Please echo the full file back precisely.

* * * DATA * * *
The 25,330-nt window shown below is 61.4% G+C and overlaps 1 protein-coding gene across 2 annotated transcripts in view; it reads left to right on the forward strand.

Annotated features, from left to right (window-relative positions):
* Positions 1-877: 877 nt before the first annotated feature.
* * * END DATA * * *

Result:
The 25,330-nt window shown below is 61.4% G+C and overlaps 1 protein-coding gene across 2 annotated transcripts in view; it reads left to right on the forward strand.

Annotated features, from left to right (window-relative positions):
* Positions 1-877: 877 nt before the first annotated feature.